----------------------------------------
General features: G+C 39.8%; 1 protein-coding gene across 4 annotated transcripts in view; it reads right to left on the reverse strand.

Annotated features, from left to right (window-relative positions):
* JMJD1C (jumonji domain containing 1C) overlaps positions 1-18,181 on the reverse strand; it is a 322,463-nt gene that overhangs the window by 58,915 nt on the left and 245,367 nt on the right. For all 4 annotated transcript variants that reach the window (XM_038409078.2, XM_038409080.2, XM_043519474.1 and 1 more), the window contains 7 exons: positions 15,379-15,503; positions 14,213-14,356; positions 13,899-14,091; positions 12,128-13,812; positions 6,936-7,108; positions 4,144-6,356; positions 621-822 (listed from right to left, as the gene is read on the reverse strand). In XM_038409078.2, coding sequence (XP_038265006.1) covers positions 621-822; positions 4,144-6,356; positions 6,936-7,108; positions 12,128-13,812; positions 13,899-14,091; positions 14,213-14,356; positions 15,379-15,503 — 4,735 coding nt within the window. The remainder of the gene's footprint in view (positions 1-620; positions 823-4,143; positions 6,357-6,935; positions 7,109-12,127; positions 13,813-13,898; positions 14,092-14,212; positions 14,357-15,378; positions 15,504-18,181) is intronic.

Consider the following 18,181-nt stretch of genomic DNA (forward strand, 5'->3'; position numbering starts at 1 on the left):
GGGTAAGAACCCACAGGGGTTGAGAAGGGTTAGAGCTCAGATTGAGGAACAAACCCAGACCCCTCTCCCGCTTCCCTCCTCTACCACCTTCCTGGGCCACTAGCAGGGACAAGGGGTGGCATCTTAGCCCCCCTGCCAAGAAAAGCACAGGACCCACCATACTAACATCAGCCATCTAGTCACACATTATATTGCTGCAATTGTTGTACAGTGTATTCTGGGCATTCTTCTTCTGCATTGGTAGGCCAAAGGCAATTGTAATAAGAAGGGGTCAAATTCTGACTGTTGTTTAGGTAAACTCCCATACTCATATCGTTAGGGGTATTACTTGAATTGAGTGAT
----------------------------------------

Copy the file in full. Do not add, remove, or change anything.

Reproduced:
General features: G+C 39.8%; 1 protein-coding gene across 4 annotated transcripts in view; it reads right to left on the reverse strand.

Annotated features, from left to right (window-relative positions):
* JMJD1C (jumonji domain containing 1C) overlaps positions 1-18,181 on the reverse strand; it is a 322,463-nt gene that overhangs the window by 58,915 nt on the left and 245,367 nt on the right. For all 4 annotated transcript variants that reach the window (XM_038409078.2, XM_038409080.2, XM_043519474.1 and 1 more), the window contains 7 exons: positions 15,379-15,503; positions 14,213-14,356; positions 13,899-14,091; positions 12,128-13,812; positions 6,936-7,108; positions 4,144-6,356; positions 621-822 (listed from right to left, as the gene is read on the reverse strand). In XM_038409078.2, coding sequence (XP_038265006.1) covers positions 621-822; positions 4,144-6,356; positions 6,936-7,108; positions 12,128-13,812; positions 13,899-14,091; positions 14,213-14,356; positions 15,379-15,503 — 4,735 coding nt within the window. The remainder of the gene's footprint in view (positions 1-620; positions 823-4,143; positions 6,357-6,935; positions 7,109-12,127; positions 13,813-13,898; positions 14,092-14,212; positions 14,357-15,378; positions 15,504-18,181) is intronic.

Consider the following 18,181-nt stretch of genomic DNA (forward strand, 5'->3'; position numbering starts at 1 on the left):
GGGTAAGAACCCACAGGGGTTGAGAAGGGTTAGAGCTCAGATTGAGGAACAAACCCAGACCCCTCTCCCGCTTCCCTCCTCTACCACCTTCCTGGGCCACTAGCAGGGACAAGGGGTGGCATCTTAGCCCCCCTGCCAAGAAAAGCACAGGACCCACCATACTAACATCAGCCATCTAGTCACACATTATATTGCTGCAATTGTTGTACAGTGTATTCTGGGCATTCTTCTTCTGCATTGGTAGGCCAAAGGCAATTGTAATAAGAAGGGGTCAAATTCTGACTGTTGTTTAGGTAAACTCCCATACTCATATCGTTAGGGGTATTACTTGAATTGAGTGAT